The eighth round of trilogue negotiations on the revision to the anti-money laundering directive ended abruptly today after the Estonian Presidency confirmed it did not have a mandate to negotiate or a latest text for a basis for discussion. The European Parliament has made the creation of a public registry of beneficial ownership for both companies and trusts a red line in the negotiations. However, the European Council has continued to refuse to allow progress on trusts.
Judith Sargentini, Greens/EFA member of the Civil Liberties, Justice and Home Affairs committee and co-rapporteur for the European Parliament, comments:
"The EU member states have got to stop dragging their heels on this crucial piece of legislation. Each successive major tax scandal has shown the need for increased transparency. With the Paradise Papers, the list of revelations has grown even longer, yet still member states refuse to act.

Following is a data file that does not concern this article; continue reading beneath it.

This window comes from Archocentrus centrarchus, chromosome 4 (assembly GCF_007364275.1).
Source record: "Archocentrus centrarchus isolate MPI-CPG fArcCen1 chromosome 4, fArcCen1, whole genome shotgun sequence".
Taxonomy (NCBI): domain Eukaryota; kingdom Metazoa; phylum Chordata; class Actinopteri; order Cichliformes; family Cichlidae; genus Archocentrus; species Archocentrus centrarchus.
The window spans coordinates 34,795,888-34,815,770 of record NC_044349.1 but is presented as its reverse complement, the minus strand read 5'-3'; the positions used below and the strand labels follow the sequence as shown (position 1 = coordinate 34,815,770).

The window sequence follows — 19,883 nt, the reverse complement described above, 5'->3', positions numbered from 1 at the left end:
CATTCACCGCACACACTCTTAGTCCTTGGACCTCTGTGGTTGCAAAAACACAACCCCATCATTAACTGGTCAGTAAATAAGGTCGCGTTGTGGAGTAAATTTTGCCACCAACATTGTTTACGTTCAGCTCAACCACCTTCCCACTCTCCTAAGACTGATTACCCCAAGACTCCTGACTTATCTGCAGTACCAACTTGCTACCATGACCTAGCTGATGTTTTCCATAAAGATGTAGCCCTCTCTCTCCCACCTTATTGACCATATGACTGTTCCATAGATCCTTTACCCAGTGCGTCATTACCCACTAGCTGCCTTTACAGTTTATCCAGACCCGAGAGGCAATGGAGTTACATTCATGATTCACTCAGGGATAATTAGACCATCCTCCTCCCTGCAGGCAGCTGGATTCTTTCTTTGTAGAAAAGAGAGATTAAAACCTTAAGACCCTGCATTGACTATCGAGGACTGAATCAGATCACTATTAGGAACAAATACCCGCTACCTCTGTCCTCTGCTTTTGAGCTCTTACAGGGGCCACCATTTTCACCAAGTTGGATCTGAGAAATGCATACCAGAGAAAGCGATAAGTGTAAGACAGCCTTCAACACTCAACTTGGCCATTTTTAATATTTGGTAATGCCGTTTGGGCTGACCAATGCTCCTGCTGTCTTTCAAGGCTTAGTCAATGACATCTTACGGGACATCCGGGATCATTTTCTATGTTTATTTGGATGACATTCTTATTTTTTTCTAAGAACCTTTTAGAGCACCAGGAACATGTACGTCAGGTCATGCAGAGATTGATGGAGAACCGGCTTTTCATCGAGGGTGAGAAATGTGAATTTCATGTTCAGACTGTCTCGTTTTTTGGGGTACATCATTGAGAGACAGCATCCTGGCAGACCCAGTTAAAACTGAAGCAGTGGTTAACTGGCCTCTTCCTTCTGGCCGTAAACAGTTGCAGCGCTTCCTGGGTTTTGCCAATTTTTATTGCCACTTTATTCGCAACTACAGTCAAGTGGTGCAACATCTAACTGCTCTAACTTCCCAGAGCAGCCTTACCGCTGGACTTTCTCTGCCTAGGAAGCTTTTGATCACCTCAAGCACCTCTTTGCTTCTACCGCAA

"Public access to ultimate beneficial ownership registers would be a crucial tool in the fight against money laundering, terrorism financing, tax evasion and avoidance. These would reveal to the world the identities of the people that currently hide behind the opaque structures of companies and trusts. Member States’ failure to approve this means loopholes remain that allow criminals to keep illicitly flowing money away from the treasury box. This behaviour is both infuriatingly self-defeating and very costly to our societies. Every year, EU taxpayers lose billions of euros due to money laundering, money that could be being invested in our hospitals, schools, and infrastructure."